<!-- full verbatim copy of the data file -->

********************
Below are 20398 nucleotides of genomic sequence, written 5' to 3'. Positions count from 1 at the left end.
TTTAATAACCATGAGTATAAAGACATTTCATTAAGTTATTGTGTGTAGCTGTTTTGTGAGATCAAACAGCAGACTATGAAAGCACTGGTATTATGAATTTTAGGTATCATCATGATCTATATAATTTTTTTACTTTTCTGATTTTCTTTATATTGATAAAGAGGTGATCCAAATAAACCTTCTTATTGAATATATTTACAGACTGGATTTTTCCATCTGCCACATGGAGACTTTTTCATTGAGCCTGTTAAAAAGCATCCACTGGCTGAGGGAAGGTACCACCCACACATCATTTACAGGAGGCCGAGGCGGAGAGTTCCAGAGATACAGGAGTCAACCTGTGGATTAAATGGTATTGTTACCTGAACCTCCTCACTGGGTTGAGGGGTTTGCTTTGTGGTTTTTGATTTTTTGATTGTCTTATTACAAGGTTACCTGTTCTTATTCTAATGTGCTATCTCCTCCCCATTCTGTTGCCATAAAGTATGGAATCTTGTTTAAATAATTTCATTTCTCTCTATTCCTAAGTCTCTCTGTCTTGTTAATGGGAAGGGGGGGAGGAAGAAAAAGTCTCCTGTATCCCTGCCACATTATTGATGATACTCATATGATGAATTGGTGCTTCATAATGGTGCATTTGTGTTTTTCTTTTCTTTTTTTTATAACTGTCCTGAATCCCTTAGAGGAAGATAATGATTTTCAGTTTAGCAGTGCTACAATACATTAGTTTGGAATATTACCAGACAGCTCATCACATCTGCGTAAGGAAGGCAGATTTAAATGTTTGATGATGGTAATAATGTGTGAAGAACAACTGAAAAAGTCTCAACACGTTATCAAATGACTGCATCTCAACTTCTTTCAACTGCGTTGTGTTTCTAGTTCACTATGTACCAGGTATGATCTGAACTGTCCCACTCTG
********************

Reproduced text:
Below are 20398 nucleotides of genomic sequence, written 5' to 3'. Positions count from 1 at the left end.
TTTAATAACCATGAGTATAAAGACATTTCATTAAGTTATTGTGTGTAGCTGTTTTGTGAGATCAAACAGCAGACTATGAAAGCACTGGTATTATGAATTTTAGGTATCATCATGATCTATATAATTTTTTTACTTTTCTGATTTTCTTTATATTGATAAAGAGGTGATCCAAATAAACCTTCTTATTGAATATATTTACAGACTGGATTTTTCCATCTGCCACATGGAGACTTTTTCATTGAGCCTGTTAAAAAGCATCCACTGGCTGAGGGAAGGTACCACCCACACATCATTTACAGGAGGCCGAGGCGGAGAGTTCCAGAGATACAGGAGTCAACCTGTGGATTAAATGGTATTGTTACCTGAACCTCCTCACTGGGTTGAGGGGTTTGCTTTGTGGTTTTTGATTTTTTGATTGTCTTATTACAAGGTTACCTGTTCTTATTCTAATGTGCTATCTCCTCCCCATTCTGTTGCCATAAAGTATGGAATCTTGTTTAAATAATTTCATTTCTCTCTATTCCTAAGTCTCTCTGTCTTGTTAATGGGAAGGGGGGGAGGAAGAAAAAGTCTCCTGTATCCCTGCCACATTATTGATGATACTCATATGATGAATTGGTGCTTCATAATGGTGCATTTGTGTTTTTCTTTTCTTTTTTTTATAACTGTCCTGAATCCCTTAGAGGAAGATAATGATTTTCAGTTTAGCAGTGCTACAATACATTAGTTTGGAATATTACCAGACAGCTCATCACATCTGCGTAAGGAAGGCAGATTTAAATGTTTGATGATGGTAATAATGTGTGAAGAACAACTGAAAAAGTCTCAACACGTTATCAAATGACTGCATCTCAACTTCTTTCAACTGCGTTGTGTTTCTAGTTCACTATGTACCAGGTATGATCTGAACTGTCCCACTCTG